In Midland, Ontario, the need for respect in the workplace drove 116 school bus drivers employed by Laidlaw Transit Limited, into the ranks of the IAM.
The newest members of IAM District 78 are seniors and single mothers who drive school bus routes part-time in the communities of Midland and Elmvale, 150 kilometers north of Toronto. Due to the number of signed union cards collected by the IAM, the Canada Industrial Labour Relations Board granted an automatic certification.
The third win came in London, Ontario, where four service technicians at the Mettler Toledo depot decided to join the IAM. The technicians service and repair Mettler Toledo weight scales used in the food service, mining and trucking industries.
Machinist Henry Bagwell of Amarillo, Texas will bring years of union experience to his newest position as an instructor at the William. W. Winpisinger Educational and Technology Center. Bagwell comes from BWXT Pantex plant in Texas where he performed radiography and other non-destructive testing of nuclear weapons and weapons components.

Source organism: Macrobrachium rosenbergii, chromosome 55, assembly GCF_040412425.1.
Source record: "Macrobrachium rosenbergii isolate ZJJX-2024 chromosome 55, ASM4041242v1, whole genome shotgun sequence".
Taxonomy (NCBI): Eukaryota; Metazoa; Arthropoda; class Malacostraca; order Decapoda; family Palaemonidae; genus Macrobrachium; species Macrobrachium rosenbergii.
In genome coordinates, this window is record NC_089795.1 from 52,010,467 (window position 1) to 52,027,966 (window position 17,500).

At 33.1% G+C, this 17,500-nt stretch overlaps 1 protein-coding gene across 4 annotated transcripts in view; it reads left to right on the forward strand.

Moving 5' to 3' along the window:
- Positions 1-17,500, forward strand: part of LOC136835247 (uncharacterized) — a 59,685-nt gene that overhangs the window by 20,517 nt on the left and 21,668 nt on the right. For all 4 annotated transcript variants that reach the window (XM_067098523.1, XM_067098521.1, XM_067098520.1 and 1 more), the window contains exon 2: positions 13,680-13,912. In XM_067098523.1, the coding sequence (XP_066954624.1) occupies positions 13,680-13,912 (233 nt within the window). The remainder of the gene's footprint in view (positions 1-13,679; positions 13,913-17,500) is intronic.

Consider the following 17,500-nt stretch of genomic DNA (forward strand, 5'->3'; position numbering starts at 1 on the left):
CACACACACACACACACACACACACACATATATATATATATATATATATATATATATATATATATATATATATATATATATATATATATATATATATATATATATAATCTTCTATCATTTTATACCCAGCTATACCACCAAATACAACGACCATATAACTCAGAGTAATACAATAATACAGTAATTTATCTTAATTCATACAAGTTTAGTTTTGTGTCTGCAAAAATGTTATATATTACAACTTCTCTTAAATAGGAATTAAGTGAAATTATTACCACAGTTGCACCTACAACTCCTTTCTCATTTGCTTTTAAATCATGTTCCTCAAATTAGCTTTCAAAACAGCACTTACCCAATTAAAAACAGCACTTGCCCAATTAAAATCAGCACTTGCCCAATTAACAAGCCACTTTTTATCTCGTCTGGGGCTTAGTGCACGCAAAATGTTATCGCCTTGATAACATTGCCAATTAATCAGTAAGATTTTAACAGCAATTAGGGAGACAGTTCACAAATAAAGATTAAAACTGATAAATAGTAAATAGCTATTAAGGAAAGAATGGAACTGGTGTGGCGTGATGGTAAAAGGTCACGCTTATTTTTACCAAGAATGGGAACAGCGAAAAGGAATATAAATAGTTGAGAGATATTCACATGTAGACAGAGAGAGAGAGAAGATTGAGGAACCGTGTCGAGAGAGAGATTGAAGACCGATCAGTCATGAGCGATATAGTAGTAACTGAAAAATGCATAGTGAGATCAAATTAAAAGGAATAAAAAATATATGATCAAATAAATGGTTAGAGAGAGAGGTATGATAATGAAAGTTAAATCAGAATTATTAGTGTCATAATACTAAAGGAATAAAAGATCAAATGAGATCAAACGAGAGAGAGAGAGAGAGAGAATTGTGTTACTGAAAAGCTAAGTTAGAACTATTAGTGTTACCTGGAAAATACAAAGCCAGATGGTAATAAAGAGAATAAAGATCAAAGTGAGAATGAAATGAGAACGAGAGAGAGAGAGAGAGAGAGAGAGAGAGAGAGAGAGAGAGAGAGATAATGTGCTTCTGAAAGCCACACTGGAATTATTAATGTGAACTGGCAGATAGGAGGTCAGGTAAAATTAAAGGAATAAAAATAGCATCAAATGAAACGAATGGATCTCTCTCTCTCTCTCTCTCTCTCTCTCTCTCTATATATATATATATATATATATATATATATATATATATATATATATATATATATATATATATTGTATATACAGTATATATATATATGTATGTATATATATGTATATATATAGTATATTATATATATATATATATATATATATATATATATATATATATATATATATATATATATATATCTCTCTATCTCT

“I love to teach and there is nothing better than helping my union by teaching members at the Winspisinger Center,” said Bagwell.
Bagwell joined Local 1255 in 1985 while working for Mason & Hanger Corporation at the Pantex Plant in Amarillo, Texas. During more than 20 years as an IAM member, Bagwell served various leadership positions including Local Lodge Educator, Trustee, Steward and Vice President. He currently serves at the President and Chief Steward of the Metal Trades Council for Amarillo, TX and vicinity.
Bagwell’s extensive educational background includes a Bachelor of Science, Occupational Education degree in Radiographic Technology from Wayland Baptist University as well as an Associate Degree in Applied Science and Certificate in Radiological Technology from Amarillo College. Bagwell also has a thorough labor education including Leadership I, Leadership II and Advanced Leadership at the Winpisinger Education and Technology Center in Maryland.